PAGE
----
Syl is my sister…4 years younger, and definitely smarter. She’s currently a senior at Washington University in St. Louis, Missouri, and on her way to graduate school! While home for Christmas, I asked her to write up her ‘hair story’ for cn.com. Like me, she’s natural- only she chooses to wear it straight. I’m not an advocate for heat styling, but I’m also not a hater…I give credit where credit is due! Her hair is VERY healthy, and absolutely stunning. Heat styled hair can most certainly flourish, if properly cared for:

Like Nikki, I grew up with a very particular hair care routine. Our mother washed and blow-dried my hair, and our grandmother straightened it with a hotcomb. Never allowing me to get a relaxer, despite the fact that I would sweat out my press normally within hours, was the best decision that my mom could have made for my hair. In high school, I ran track and cross country. Needless to say, grandma’s press and curl did not survive. I took to just wearing my hair blown out, without flat ironing or pressing it. However, by my junior year, I found out about a salon that specializes in hair care for black natural hair (Shi Salon). I began going to the salon twice a month. And 5 years later, I still have the same amazing stylist, though she now has her own shop (Halo Salon). She is very particular about the products that she uses on my hair and monitors the amount of heat that she applies. She does not provide relaxers for any of her clients because she understands how damaging they can be, so I never have to worry about her somehow processing my hair. Furthermore, I get my ends clipped and I receive deep conditioning treatments about every other month. Before meeting my stylist, my hair was a little longer than shoulder length. It now reaches the middle of my back (and that’s after having it cut back to shoulder length a little over a year ago).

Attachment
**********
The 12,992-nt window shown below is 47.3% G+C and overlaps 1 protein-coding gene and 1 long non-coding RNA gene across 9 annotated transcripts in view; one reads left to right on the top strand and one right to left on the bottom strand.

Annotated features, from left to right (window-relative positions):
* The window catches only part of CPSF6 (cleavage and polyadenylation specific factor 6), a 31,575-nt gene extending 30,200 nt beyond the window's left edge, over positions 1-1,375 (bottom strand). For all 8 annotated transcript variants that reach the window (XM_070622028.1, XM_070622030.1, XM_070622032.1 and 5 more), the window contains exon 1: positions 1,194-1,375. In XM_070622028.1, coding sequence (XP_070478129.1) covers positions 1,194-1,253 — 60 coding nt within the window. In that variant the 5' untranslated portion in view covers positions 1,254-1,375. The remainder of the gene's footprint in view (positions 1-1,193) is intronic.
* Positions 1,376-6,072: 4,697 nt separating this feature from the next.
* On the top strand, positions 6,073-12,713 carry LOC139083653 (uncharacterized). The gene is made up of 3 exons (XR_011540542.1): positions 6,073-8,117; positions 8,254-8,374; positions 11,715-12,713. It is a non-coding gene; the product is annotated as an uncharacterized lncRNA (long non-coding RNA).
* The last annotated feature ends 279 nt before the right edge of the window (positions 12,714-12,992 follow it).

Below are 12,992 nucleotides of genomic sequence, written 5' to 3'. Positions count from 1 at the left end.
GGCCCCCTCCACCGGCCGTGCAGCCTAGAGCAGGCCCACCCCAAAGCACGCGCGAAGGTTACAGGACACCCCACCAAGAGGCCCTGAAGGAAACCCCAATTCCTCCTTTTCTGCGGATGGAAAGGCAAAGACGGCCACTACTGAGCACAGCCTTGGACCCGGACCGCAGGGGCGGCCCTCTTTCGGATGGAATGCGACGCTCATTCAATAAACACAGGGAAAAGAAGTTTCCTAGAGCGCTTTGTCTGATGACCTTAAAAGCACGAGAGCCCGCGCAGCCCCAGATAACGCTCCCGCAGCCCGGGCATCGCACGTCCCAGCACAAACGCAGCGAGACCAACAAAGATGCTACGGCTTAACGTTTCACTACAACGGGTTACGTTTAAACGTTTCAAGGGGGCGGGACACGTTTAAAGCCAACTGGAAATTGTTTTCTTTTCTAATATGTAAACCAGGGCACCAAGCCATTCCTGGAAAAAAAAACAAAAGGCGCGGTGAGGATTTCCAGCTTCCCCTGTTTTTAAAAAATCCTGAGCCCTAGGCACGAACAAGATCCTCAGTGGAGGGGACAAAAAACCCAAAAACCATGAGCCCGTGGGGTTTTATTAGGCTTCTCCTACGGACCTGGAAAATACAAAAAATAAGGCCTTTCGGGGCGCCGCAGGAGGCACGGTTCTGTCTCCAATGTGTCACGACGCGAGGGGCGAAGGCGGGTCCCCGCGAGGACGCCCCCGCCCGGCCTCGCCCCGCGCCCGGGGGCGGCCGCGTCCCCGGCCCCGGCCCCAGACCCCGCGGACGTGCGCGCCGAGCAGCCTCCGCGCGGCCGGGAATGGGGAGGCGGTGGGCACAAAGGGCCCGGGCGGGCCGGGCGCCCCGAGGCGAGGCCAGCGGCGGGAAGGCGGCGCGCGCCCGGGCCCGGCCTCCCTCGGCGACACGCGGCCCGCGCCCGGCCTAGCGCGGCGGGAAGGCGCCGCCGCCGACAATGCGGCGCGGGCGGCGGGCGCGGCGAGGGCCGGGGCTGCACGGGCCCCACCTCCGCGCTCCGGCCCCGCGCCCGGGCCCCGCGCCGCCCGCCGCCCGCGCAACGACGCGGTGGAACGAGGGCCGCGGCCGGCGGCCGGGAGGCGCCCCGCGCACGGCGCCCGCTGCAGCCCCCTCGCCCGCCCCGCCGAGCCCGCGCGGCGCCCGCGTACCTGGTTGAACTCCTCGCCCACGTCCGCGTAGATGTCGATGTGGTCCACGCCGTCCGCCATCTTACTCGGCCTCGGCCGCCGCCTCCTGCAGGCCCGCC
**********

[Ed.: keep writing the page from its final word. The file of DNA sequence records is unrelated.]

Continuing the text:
I choose to wear my hair straight because I have never had skills when it comes to doing my own hair. Ask Nikki, and she will tell you that I can barely put it into a bun. I am proof that it is very possible to have healthy straightened hair, as long as you communicate to your stylist what is and what is not acceptable. I suggest finding a stylist who is an advocate of natural hair care.

Furthermore, you have to make sure that you wrap your hair each night and sleep in the appropriate hair covering (satin scarf). It is also important to note that I NEVER touch up my own hair in between appointments. With the seemingly unlimited access to flatirons in today’s society, it is easy to pick one up and fix your edges or a frizzy patch whenever you see fit. However, this can become addicting, which will result in applying too much heat to your hair in a very short amount of time. Plus, flat ironing dirty hair is also a huge NONO! Thus, I leave the straightening to my stylist. If my edges start to look frizzy, I simply don a headband and call it a day until my next appointment. Hope this is helpful. And for anyone in the St. Louis area that is looking to maintain straight natural hair, definitely check out Shi Salon (request Marie) or Halo Salon (request Lynn).